A perfect storm of sweet, savory, nutty, pungent, salty, all combined in an unassuming little piece of cheese. Gruyere is a PDO cheese from Switzerland.
Gruyere cheese (pronounced Grew-yair) is named for the village of its origination, Gruyeres Switzerland. The making of traditional Gruyere is an art. The milk must be obtained from cows that have been fed only grass or hay, only milk from two milkings are allowed in a batch and it must only be prepared in copper pots. The milk must be full fat and unpasteurized. The aging process occurs in stages that can take anywhere from 5 – 16 months. Traditionally prepared Gruyere tastes infinitely different than conventional manufactured Gruyere cheeses out on the market so if you have a chance to get your hands on the real deal, I encourage you to do so.
From a culinary perspective, Gruyere is a flavorful, easy melting cheese that can be added to a variety of savory dishes without overpowering or disappearing. It’s amazing raw, in quiches, on sandwiches, and don’t forget fondue!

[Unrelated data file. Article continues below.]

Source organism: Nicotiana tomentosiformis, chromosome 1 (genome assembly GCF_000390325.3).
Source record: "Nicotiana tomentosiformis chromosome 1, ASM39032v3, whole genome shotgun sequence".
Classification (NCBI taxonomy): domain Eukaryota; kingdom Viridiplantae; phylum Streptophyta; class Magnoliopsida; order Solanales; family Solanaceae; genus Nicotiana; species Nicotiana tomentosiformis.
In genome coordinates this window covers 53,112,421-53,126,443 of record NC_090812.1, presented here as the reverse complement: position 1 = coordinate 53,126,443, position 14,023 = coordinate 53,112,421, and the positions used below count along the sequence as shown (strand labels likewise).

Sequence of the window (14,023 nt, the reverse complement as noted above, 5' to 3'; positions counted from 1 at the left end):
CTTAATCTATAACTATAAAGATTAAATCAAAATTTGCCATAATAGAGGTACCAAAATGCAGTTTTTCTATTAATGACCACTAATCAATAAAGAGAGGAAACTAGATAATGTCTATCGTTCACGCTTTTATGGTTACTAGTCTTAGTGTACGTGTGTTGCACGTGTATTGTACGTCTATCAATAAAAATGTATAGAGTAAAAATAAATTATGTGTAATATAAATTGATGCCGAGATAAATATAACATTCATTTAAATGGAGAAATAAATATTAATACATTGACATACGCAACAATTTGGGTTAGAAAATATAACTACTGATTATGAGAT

From a nutritional perspective, cheese provides a good source of complete protein and minerals and vitamins, like calcium and vitamin B12. Cheese is umami and satisfies the palate as well as stimulates digestion and nutrient uptake. You have umami taste receptors in your gut that appear to help regulate the digestive process as well as signal satiation. Research suggests that consuming a good quality cheese in moderation can also help regulate blood sugar in insulin balance. The key to eating cheese, besides enjoying every delightful morsel, is to make sure that you are going the extra step and purchasing full fat, high quality cheese, whether goat, cow, or sheep. It may cost a little bit more but you will also eat less because it will be more satisfying to your palate and body.